Stocks & shares ISAs see strongest returns in 7yrs | will never contact you by phone to sell you any financial product. Any calls like this are not from Moneyfacts. Emails sent by will always be from Be Scamsmart.

ARCHIVED ARTICLE This article was correct at the time of publication. It is now over 6 months old so the content may be out of date.

Published: 22/03/2017

Cash savings rates aren't exactly setting the world on fire at the moment – only one account can provide an inflation-beating return, after all – so despite recent signs of life in some sectors, many savers are looking for alternative ways to boost their returns. For some, stocks & shares ISAs could be a great option, particularly given that they're currently delivering the strongest performance in years.

Best year since 2009/10

Our latest research shows that the average stocks & shares ISA fund has grown by an impressive 15.8% during the 2016/17 tax year so far, the highest return seen since 2009/10, when the average return clocked in at 34.5%. By contrast, the average interest rate on cash ISAs (both fixed and variable rate) stands at just 1.01% over the same period, and even the top long-term ISA currently available will only pay 1.75%.

This is compared with the best performing stocks & shares ISA fund (JPM Natural Resources) which has seen growth of 55.5% during the tax year so far, with just 33 out of the 979 ISA funds surveyed (3%) having failed to see an uptick over the same period. Indeed, the average stocks & shares ISA has delivered positive growth in 11 of the 18 tax years since the introduction of ISAs in 1999, so it could clearly pay to go down this route.

This all shows the extent to which stocks & shares ISA investors are being rewarded for their investment choice, and as the 2016/17 tax year draws to a close and a new one approaches, now could be a great time to see if this kind of investment is worth considering.

Time to switch from cash?

"Despite considerable economic and political uncertainty, the 2016/17 tax year has been a very productive period for most stocks and shares ISA funds," said Richard Eagling, head of Pensions and Investments at Moneyfacts, "yet the dominance of cash ISAs over stocks & shares ISAs in terms of popularity means that many individuals will not have benefitted.

"ISAs have proved to be a phenomenal success since they were introduced almost 18 years ago, but whether individuals are making the right choices is questionable. Cash ISAs remain the default choice for many investors despite low interest rates. Those reluctant to consider the merits of stocks & shares ISAs may think again if they can see the higher returns that they are potentially missing out on."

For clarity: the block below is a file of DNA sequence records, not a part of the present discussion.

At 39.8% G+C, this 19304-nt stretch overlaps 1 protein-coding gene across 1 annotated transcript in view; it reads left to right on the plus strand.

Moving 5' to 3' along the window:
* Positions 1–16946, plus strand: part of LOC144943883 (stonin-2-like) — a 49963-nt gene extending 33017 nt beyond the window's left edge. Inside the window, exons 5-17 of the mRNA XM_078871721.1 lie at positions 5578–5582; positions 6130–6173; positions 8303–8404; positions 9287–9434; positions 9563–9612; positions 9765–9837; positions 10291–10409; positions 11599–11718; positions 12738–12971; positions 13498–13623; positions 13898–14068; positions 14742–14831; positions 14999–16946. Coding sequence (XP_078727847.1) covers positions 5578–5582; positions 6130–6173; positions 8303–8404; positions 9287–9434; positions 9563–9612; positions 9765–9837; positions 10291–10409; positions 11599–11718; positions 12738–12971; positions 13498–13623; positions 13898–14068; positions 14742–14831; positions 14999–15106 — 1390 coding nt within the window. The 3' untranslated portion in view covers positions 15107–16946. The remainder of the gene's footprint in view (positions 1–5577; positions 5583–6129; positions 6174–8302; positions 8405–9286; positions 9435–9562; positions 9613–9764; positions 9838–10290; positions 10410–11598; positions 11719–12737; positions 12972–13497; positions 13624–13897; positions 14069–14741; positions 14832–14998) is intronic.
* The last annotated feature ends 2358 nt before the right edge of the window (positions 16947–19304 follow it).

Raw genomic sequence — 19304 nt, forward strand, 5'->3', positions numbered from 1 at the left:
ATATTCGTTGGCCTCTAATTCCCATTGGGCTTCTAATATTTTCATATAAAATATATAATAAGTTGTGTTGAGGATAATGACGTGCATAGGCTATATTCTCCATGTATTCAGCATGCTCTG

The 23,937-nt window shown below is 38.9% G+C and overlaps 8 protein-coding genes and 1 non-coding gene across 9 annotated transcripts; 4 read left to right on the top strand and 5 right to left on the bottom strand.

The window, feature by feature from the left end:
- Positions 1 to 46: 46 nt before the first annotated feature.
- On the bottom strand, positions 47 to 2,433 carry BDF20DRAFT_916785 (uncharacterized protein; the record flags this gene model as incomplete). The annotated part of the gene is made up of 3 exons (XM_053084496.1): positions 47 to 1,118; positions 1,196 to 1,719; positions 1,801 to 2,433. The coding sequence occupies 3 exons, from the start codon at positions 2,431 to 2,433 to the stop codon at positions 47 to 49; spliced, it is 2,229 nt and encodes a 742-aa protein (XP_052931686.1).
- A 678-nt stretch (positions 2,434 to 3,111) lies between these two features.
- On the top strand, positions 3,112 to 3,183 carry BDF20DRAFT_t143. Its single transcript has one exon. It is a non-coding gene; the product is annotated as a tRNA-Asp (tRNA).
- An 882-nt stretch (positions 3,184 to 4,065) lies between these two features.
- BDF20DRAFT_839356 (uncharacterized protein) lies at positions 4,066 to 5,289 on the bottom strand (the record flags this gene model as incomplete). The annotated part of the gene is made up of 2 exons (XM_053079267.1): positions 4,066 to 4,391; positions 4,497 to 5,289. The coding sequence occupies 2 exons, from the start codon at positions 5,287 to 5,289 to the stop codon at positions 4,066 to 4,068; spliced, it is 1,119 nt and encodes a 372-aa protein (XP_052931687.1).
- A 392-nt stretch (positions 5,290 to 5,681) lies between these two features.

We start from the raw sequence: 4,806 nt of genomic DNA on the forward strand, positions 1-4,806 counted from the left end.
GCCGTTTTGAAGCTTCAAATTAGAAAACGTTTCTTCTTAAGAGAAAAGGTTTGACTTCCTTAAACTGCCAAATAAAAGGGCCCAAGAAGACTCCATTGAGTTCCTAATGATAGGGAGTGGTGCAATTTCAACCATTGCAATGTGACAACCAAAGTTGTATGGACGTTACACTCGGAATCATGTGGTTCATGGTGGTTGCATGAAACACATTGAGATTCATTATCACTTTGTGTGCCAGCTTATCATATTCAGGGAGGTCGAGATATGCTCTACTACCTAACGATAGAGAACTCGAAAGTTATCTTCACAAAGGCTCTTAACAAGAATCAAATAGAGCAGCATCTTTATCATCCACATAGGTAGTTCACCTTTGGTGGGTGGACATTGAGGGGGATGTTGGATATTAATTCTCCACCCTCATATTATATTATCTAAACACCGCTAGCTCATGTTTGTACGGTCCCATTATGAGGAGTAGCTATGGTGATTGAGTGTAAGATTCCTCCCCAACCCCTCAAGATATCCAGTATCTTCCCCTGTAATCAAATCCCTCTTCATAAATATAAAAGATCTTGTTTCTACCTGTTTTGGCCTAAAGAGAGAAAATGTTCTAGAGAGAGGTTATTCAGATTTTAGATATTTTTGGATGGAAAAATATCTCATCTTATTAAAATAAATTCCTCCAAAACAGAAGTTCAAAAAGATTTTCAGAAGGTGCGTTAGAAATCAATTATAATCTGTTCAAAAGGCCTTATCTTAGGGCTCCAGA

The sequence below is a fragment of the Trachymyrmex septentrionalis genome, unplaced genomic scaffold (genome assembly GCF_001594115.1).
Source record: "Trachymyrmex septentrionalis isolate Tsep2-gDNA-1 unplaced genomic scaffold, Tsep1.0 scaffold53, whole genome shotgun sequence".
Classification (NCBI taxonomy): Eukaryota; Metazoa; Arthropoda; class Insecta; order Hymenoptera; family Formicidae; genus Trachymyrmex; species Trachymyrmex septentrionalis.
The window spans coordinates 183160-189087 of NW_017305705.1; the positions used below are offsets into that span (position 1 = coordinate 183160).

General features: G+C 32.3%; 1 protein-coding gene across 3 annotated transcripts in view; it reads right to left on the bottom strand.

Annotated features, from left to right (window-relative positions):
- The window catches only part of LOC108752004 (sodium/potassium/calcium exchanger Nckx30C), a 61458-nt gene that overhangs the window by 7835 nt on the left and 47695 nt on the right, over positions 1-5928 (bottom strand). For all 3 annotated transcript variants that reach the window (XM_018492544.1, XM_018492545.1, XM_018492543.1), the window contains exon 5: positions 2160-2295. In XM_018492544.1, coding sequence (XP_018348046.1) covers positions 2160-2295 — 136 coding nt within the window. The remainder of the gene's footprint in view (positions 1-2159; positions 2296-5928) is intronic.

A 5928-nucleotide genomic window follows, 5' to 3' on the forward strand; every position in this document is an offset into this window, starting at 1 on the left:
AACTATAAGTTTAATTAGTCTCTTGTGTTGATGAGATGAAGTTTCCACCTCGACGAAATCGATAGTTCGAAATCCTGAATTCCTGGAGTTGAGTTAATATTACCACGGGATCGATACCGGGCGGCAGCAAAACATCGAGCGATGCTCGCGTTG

A return of 15.8% with a stocks & shares ISA or 1.01% with cash? It seems like a no-brainer, but it's important to balance the potential for better returns with the greater risks involved, as with stocks & shares, there's no guarantee. Your money is actively invested in the stock market and thereby at the mercy of market fluctuations, so there's the chance you may end up with less than you put in.

This is why it's often best to view stocks & shares as a long-term investment of at least five years, thereby giving you enough time to weather the ups and downs of the market and, ideally, generate a decent return overall.

Because it's a long-term commitment, this kind of investment could be even more worthwhile for those who are saving for retirement or who have some other long-term goal in mind, having the potential to leave you with a healthy savings pot a few years or even decades down the line – particularly if you make the most of your ISA allowance each year.

Get involved

It can't be denied that the potential returns of stocks & shares ISAs are appealing, but much like with a cash ISA, you need to make sure you're getting the best option possible. That's why you should always compare ISA funds before you make your decision, and don't be afraid to seek professional advice to make your money go as far as possible.


Information is correct as of the date of publication (shown at the top of this article). Any products featured may be withdrawn by their provider or changed at any time. Links to third parties on this page are paid for by the third party. You can find out more about the individual products by visiting their site. will receive a small payment if you use their services after you click through to their site. All information is subject to change without notice. Please check all terms before making any decisions. This information is intended solely to provide guidance and is not financial advice. Moneyfacts will not be liable for any loss arising from your use or reliance on this information. If you are in any doubt, Moneyfacts recommends you obtain independent financial advice.

Cookies will, like most other websites, place cookies onto your device. This includes tracking cookies.

I accept. Read our Cookie Policy